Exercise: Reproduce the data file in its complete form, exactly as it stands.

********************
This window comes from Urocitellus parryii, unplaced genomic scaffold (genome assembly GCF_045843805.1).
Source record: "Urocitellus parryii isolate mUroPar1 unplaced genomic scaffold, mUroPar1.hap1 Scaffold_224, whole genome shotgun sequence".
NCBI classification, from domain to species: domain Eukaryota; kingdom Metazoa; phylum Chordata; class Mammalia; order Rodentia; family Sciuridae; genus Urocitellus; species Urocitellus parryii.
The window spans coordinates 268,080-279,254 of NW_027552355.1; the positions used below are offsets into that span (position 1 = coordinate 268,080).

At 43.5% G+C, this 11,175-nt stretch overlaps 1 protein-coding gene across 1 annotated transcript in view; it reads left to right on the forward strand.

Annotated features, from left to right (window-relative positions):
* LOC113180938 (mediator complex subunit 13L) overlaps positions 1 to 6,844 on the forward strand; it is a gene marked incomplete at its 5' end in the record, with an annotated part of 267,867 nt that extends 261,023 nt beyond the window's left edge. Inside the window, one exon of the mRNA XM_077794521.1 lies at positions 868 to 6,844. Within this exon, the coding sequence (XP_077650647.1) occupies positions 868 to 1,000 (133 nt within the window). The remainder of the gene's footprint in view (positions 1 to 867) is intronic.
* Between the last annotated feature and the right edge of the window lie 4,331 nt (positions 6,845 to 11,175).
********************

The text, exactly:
This window comes from Urocitellus parryii, unplaced genomic scaffold (genome assembly GCF_045843805.1).
Source record: "Urocitellus parryii isolate mUroPar1 unplaced genomic scaffold, mUroPar1.hap1 Scaffold_224, whole genome shotgun sequence".
NCBI classification, from domain to species: domain Eukaryota; kingdom Metazoa; phylum Chordata; class Mammalia; order Rodentia; family Sciuridae; genus Urocitellus; species Urocitellus parryii.
The window spans coordinates 268,080-279,254 of NW_027552355.1; the positions used below are offsets into that span (position 1 = coordinate 268,080).

At 43.5% G+C, this 11,175-nt stretch overlaps 1 protein-coding gene across 1 annotated transcript in view; it reads left to right on the forward strand.

Annotated features, from left to right (window-relative positions):
* LOC113180938 (mediator complex subunit 13L) overlaps positions 1 to 6,844 on the forward strand; it is a gene marked incomplete at its 5' end in the record, with an annotated part of 267,867 nt that extends 261,023 nt beyond the window's left edge. Inside the window, one exon of the mRNA XM_077794521.1 lies at positions 868 to 6,844. Within this exon, the coding sequence (XP_077650647.1) occupies positions 868 to 1,000 (133 nt within the window). The remainder of the gene's footprint in view (positions 1 to 867) is intronic.
* Between the last annotated feature and the right edge of the window lie 4,331 nt (positions 6,845 to 11,175).